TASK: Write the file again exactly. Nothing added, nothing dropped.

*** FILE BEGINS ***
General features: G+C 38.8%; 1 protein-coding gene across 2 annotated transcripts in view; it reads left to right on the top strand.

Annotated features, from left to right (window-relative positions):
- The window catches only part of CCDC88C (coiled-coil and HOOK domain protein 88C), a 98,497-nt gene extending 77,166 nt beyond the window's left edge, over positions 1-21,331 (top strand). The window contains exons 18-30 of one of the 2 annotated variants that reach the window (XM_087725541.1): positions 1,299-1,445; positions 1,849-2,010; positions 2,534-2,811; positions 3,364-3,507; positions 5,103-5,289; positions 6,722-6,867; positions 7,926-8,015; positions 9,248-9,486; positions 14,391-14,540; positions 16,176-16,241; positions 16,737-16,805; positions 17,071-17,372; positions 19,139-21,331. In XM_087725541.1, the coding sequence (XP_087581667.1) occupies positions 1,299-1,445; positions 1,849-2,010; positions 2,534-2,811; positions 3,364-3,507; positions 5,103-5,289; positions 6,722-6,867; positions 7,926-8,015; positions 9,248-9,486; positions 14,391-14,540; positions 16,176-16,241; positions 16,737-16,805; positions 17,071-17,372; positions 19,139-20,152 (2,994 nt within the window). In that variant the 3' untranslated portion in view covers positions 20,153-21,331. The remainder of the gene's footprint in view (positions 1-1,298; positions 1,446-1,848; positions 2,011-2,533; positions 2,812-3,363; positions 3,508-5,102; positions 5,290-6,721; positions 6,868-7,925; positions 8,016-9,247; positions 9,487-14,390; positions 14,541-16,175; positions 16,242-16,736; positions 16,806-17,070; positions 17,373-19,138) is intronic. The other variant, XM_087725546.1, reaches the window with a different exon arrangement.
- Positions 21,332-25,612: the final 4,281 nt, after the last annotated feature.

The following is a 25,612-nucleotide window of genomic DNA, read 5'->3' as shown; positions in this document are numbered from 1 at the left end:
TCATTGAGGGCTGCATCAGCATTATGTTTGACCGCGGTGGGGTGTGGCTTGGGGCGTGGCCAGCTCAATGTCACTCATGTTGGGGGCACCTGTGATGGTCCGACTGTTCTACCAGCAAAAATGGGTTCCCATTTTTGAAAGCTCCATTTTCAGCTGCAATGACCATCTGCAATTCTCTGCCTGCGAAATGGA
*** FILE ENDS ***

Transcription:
General features: G+C 38.8%; 1 protein-coding gene across 2 annotated transcripts in view; it reads left to right on the top strand.

Annotated features, from left to right (window-relative positions):
- The window catches only part of CCDC88C (coiled-coil and HOOK domain protein 88C), a 98,497-nt gene extending 77,166 nt beyond the window's left edge, over positions 1-21,331 (top strand). The window contains exons 18-30 of one of the 2 annotated variants that reach the window (XM_087725541.1): positions 1,299-1,445; positions 1,849-2,010; positions 2,534-2,811; positions 3,364-3,507; positions 5,103-5,289; positions 6,722-6,867; positions 7,926-8,015; positions 9,248-9,486; positions 14,391-14,540; positions 16,176-16,241; positions 16,737-16,805; positions 17,071-17,372; positions 19,139-21,331. In XM_087725541.1, the coding sequence (XP_087581667.1) occupies positions 1,299-1,445; positions 1,849-2,010; positions 2,534-2,811; positions 3,364-3,507; positions 5,103-5,289; positions 6,722-6,867; positions 7,926-8,015; positions 9,248-9,486; positions 14,391-14,540; positions 16,176-16,241; positions 16,737-16,805; positions 17,071-17,372; positions 19,139-20,152 (2,994 nt within the window). In that variant the 3' untranslated portion in view covers positions 20,153-21,331. The remainder of the gene's footprint in view (positions 1-1,298; positions 1,446-1,848; positions 2,011-2,533; positions 2,812-3,363; positions 3,508-5,102; positions 5,290-6,721; positions 6,868-7,925; positions 8,016-9,247; positions 9,487-14,390; positions 14,541-16,175; positions 16,242-16,736; positions 16,806-17,070; positions 17,373-19,138) is intronic. The other variant, XM_087725546.1, reaches the window with a different exon arrangement.
- Positions 21,332-25,612: the final 4,281 nt, after the last annotated feature.

The following is a 25,612-nucleotide window of genomic DNA, read 5'->3' as shown; positions in this document are numbered from 1 at the left end:
TCATTGAGGGCTGCATCAGCATTATGTTTGACCGCGGTGGGGTGTGGCTTGGGGCGTGGCCAGCTCAATGTCACTCATGTTGGGGGCACCTGTGATGGTCCGACTGTTCTACCAGCAAAAATGGGTTCCCATTTTTGAAAGCTCCATTTTCAGCTGCAATGACCATCTGCAATTCTCTGCCTGCGAAATGGA